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New technique helps researchers determine how stem cells differentiate


Stem cell differentiation can now be seen thanks to a combination of machine learning and microfabrication techniques developed by scientists at the RIKEN Quantitative Biology Center in Japan. The results, published in PLOS One, followed the differentiation of human mesenchymal stem cells (MSC) which are easily obtained from adult bone marrow.

MSCs have proven to be important for regenerative medicine and stem cell therapy because they can potentially repair many different types of organ damage, as they have the ability to differentiate into various cell types including bone, muscle and fat. Depending on the way the cells are grown the results can be quite different and so controlling differentiation is an important goal.

Observing MSC differentiation under different conditions is an essential step in understanding how to control the process. However, this has proved challenging on two fronts. First, the physical space in which the cells are grown has a dramatic impact on the results, causing significant variation in the types of cells into which they differentiate. Studying this effect requires consistent and long lasting spatial confinement. Second, classifying the cell types which have developed through manual observation is time consuming.

Previous studies have confined cell growth with fibronectin on a glass slide. The cells can only adhere and differentiate where the fibronectin is present and are thus chemically confined. However, this procedure requires high technical skill to maintain the confinement for an extended period of time. To overcome this, the first author of the study, Nobuyuki Tanaka, decided to look for a new way to confine them. Using a simple agarose gel physical confinement system, he found that he could maintain them for up to 15 days. Tanaka says, "It was wonderful to be able to do this, because agarose gel is a commonly used material in biology laboratories and can be easily formed into a micro-cast in a PDMS silicone mold."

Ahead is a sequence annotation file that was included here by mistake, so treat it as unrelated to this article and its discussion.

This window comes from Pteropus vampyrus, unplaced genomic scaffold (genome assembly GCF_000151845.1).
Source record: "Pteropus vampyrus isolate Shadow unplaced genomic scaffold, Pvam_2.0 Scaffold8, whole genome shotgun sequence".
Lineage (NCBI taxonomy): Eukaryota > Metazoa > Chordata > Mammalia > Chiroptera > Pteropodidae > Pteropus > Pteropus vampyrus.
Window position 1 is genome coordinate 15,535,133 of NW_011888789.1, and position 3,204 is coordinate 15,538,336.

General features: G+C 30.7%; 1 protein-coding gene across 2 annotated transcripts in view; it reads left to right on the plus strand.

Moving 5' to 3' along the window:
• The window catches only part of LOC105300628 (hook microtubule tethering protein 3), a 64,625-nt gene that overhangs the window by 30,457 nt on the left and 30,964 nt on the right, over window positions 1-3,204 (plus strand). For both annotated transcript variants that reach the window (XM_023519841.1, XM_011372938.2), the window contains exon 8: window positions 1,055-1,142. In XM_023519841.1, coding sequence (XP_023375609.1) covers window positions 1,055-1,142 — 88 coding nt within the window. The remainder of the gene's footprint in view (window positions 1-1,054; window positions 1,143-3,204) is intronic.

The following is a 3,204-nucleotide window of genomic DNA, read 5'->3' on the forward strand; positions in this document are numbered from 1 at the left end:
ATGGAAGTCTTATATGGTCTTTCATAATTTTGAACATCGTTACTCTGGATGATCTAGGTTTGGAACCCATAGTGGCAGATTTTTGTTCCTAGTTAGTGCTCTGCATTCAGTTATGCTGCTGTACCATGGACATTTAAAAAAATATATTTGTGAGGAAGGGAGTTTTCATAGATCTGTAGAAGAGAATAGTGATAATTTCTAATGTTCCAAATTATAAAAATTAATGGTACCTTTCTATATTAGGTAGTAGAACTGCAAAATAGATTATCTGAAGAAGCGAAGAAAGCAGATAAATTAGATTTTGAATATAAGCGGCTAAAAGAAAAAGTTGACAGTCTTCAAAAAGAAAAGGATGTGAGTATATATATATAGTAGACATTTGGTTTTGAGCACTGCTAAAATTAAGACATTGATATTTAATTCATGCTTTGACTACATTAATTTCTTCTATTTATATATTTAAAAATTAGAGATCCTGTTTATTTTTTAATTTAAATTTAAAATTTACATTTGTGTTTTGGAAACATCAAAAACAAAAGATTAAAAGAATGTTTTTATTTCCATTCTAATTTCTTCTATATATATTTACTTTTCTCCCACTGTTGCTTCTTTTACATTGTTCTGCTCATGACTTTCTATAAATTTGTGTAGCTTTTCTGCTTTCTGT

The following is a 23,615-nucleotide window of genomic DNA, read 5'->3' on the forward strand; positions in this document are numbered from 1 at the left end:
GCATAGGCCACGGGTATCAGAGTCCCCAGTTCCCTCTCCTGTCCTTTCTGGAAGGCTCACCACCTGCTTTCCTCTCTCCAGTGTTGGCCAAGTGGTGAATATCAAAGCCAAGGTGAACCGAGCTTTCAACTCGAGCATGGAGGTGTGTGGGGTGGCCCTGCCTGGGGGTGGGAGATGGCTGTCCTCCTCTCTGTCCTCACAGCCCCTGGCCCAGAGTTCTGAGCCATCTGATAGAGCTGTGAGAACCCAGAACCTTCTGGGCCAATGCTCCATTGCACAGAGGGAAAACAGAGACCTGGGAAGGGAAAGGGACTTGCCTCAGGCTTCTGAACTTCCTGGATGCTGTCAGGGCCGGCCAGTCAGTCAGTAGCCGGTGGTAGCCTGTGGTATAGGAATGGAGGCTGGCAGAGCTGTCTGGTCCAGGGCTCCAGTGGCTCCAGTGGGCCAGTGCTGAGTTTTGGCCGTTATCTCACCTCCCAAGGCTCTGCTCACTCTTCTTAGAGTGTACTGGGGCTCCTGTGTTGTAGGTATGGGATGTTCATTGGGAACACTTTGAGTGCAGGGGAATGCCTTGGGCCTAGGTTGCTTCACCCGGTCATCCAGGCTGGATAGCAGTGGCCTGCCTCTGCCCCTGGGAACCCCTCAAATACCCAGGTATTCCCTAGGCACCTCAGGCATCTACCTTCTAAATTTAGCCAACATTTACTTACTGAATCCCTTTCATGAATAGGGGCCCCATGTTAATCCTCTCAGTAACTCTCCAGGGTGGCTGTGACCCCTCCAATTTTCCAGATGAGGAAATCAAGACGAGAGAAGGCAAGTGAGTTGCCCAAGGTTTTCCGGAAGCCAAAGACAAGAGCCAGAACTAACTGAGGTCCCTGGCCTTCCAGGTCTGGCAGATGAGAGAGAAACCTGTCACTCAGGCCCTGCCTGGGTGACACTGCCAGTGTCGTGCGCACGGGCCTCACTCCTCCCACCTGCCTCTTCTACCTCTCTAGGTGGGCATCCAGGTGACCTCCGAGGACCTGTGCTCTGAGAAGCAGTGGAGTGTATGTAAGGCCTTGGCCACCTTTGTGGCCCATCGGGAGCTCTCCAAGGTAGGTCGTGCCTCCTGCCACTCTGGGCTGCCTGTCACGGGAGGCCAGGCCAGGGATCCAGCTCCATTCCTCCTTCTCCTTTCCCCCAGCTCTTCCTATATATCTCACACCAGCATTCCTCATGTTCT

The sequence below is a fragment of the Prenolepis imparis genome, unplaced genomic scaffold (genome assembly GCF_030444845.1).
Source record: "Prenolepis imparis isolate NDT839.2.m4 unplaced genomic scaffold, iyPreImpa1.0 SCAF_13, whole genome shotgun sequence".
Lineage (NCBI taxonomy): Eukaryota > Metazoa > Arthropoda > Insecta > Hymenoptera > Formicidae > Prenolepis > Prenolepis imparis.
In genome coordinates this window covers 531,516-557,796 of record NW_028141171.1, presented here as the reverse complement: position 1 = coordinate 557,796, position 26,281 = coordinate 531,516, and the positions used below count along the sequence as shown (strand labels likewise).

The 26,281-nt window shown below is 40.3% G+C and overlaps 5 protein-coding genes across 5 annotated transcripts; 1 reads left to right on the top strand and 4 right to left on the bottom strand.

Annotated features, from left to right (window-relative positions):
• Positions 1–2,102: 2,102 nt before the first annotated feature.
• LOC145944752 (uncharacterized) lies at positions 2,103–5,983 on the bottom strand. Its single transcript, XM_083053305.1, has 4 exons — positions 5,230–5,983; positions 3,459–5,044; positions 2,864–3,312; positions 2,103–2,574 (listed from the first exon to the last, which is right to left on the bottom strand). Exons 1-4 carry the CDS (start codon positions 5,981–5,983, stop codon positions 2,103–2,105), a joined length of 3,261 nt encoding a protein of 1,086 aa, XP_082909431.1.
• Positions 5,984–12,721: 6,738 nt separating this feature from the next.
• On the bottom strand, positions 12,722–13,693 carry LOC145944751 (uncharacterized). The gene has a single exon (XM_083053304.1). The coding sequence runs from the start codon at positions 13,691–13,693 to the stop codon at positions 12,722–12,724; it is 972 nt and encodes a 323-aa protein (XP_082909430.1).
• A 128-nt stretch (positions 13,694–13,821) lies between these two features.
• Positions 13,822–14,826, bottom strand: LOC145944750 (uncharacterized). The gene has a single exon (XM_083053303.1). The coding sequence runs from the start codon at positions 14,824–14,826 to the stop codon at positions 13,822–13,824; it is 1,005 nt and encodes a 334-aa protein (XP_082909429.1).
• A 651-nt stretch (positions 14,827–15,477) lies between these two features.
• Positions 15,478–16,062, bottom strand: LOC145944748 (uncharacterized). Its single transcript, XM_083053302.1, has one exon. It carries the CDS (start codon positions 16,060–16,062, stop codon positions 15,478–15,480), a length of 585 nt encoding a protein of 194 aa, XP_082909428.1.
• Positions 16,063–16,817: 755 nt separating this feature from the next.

He continues, "The advantage of this system is that once the PDMS molds are obtained the user only needs agarose gel and a vacuum desiccator to create highly reproducible micro-casts." The vacuum pump pulls the agarose gel into the mold. He explains, "We provided the protocol to our coauthors at ETH Zurich and they performed the agarose micro-casting and conducted the stem cell differentiation study. Stem cells were captured in the micro-structures and their differentiation was controlled under the captured condition."

Tanaka's paper also describes an automated cell type classification system, using machine learning, which reduces the time and labor needed to analyze cells. "Combined together, these tools give us a powerful way to understand how stem cells differentiate in given conditions."

According to Yo Tanaka, leader of the Laboratory for Integrated Biodevice, where the research was conducted, "We hope this will break down the barriers that have hindered research in this area so far and help to establish harmony between biologists and engineers. The focus of engineers has traditionally been to develop new technologies, but scientists prefer to use well established technologies. However, if our newly developed technology is simple enough it can spread rapidly, this is our goal."


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